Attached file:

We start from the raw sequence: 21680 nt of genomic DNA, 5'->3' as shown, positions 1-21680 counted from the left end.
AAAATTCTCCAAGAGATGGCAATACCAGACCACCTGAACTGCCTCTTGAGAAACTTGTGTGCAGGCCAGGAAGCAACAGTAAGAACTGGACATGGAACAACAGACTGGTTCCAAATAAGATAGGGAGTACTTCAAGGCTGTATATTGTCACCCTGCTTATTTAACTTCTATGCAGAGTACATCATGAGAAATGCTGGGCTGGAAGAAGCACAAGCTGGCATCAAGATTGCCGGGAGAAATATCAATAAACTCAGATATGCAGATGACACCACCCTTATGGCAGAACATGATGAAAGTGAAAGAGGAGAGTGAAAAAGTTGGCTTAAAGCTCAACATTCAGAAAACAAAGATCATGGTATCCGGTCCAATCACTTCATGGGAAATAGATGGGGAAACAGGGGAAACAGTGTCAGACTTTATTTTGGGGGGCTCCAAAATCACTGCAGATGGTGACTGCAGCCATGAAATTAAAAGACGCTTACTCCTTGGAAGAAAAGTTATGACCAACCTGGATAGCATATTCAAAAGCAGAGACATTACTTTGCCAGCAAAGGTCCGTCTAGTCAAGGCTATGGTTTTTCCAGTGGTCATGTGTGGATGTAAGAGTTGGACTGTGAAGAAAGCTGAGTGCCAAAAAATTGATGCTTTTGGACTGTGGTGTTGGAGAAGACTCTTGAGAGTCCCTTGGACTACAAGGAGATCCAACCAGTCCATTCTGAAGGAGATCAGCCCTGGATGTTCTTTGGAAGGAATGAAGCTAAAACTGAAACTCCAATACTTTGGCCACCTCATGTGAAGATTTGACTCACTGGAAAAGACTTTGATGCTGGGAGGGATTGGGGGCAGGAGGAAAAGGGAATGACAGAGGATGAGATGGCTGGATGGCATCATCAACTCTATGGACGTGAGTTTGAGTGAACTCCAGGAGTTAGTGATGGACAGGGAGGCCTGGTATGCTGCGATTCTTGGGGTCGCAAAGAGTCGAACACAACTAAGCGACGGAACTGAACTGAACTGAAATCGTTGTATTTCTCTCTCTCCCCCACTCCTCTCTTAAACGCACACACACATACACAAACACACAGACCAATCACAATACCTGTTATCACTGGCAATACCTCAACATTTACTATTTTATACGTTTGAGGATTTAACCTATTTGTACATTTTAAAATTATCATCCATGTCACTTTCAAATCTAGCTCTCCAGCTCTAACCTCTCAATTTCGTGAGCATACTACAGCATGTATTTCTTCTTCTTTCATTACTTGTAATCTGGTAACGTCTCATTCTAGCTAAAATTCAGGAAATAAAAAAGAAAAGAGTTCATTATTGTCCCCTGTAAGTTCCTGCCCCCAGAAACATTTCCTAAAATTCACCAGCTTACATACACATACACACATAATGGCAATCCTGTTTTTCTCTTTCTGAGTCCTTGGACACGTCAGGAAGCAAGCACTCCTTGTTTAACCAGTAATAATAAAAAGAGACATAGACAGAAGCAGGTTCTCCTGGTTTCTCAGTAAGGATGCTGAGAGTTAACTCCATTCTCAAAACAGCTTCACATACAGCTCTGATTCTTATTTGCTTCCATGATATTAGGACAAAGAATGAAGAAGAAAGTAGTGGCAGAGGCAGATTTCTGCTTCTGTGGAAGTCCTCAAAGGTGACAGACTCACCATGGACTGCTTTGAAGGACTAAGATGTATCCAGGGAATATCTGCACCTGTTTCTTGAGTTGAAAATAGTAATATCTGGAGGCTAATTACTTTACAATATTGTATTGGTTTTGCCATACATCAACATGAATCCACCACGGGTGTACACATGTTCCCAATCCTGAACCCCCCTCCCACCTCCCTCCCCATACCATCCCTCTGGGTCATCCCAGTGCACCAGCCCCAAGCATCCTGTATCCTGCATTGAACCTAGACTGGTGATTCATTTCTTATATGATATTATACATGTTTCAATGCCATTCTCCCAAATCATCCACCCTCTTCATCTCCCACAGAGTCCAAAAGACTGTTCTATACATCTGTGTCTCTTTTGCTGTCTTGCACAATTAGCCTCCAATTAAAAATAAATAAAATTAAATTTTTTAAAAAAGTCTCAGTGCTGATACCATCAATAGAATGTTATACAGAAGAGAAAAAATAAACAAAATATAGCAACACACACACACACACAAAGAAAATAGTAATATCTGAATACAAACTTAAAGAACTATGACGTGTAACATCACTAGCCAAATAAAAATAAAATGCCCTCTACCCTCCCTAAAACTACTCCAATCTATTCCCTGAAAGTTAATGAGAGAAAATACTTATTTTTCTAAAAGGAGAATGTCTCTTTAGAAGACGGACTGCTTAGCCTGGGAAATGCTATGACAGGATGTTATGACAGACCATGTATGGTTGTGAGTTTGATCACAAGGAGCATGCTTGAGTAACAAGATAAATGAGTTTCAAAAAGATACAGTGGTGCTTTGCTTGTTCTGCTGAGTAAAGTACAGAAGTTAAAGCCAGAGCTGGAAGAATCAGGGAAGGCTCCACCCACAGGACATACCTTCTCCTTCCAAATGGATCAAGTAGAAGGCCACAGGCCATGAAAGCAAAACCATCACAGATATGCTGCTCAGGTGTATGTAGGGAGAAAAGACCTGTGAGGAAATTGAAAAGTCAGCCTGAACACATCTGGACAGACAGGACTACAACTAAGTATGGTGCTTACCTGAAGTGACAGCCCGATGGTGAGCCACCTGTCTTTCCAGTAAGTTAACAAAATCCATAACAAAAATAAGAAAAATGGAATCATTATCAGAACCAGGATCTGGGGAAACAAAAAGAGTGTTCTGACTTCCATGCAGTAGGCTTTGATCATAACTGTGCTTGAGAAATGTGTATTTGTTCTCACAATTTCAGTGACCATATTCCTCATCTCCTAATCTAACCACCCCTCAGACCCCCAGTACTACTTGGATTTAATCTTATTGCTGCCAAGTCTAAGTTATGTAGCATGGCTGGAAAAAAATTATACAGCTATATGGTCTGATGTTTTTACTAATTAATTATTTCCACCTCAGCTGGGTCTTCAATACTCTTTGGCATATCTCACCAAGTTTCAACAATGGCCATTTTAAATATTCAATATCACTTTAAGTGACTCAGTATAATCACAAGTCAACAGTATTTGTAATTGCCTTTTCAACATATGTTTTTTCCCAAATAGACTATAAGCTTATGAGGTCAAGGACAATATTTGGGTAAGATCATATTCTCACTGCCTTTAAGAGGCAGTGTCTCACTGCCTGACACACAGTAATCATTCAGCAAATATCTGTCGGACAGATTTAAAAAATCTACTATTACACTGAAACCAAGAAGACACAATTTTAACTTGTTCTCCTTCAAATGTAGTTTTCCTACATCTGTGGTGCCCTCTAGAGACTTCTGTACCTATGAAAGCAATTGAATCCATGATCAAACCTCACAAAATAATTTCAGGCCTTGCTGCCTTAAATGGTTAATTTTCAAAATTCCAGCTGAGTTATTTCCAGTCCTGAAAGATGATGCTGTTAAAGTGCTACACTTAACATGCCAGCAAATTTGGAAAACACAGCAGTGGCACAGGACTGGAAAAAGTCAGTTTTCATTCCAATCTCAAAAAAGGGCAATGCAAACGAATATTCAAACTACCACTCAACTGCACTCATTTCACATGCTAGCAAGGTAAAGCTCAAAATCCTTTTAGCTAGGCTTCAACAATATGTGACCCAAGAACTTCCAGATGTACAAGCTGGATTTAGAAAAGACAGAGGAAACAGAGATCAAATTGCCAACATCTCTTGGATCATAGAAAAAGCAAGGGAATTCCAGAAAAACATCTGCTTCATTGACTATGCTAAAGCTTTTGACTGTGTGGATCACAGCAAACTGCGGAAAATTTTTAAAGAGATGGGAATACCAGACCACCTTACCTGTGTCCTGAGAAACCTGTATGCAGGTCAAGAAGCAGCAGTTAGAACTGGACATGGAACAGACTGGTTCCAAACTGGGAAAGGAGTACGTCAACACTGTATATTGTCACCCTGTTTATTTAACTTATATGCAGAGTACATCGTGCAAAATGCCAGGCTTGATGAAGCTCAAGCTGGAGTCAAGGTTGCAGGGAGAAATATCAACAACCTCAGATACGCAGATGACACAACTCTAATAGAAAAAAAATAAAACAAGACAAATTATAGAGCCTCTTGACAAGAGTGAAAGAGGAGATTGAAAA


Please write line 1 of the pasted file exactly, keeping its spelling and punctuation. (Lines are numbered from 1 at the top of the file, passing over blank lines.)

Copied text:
We start from the raw sequence: 21680 nt of genomic DNA, 5'->3' as shown, positions 1-21680 counted from the left end.